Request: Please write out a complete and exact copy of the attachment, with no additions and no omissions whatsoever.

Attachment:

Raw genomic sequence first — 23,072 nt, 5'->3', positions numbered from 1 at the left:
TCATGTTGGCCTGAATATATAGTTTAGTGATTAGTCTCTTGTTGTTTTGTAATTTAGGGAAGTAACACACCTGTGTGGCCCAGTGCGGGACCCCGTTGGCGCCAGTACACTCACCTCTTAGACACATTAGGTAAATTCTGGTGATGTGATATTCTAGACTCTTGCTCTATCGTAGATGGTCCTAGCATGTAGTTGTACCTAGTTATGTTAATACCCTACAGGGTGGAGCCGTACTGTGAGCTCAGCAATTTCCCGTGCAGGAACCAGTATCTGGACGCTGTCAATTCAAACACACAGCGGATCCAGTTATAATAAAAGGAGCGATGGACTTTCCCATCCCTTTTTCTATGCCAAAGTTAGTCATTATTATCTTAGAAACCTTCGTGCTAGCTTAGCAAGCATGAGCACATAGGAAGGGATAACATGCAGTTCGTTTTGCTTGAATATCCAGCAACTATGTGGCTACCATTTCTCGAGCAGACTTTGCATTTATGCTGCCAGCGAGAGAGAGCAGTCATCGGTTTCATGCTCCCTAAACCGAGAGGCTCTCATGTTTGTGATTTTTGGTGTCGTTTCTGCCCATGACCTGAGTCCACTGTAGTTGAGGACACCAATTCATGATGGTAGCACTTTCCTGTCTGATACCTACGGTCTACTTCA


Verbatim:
Raw genomic sequence first — 23,072 nt, 5'->3', positions numbered from 1 at the left:
TCATGTTGGCCTGAATATATAGTTTAGTGATTAGTCTCTTGTTGTTTTGTAATTTAGGGAAGTAACACACCTGTGTGGCCCAGTGCGGGACCCCGTTGGCGCCAGTACACTCACCTCTTAGACACATTAGGTAAATTCTGGTGATGTGATATTCTAGACTCTTGCTCTATCGTAGATGGTCCTAGCATGTAGTTGTACCTAGTTATGTTAATACCCTACAGGGTGGAGCCGTACTGTGAGCTCAGCAATTTCCCGTGCAGGAACCAGTATCTGGACGCTGTCAATTCAAACACACAGCGGATCCAGTTATAATAAAAGGAGCGATGGACTTTCCCATCCCTTTTTCTATGCCAAAGTTAGTCATTATTATCTTAGAAACCTTCGTGCTAGCTTAGCAAGCATGAGCACATAGGAAGGGATAACATGCAGTTCGTTTTGCTTGAATATCCAGCAACTATGTGGCTACCATTTCTCGAGCAGACTTTGCATTTATGCTGCCAGCGAGAGAGAGCAGTCATCGGTTTCATGCTCCCTAAACCGAGAGGCTCTCATGTTTGTGATTTTTGGTGTCGTTTCTGCCCATGACCTGAGTCCACTGTAGTTGAGGACACCAATTCATGATGGTAGCACTTTCCTGTCTGATACCTACGGTCTACTTCA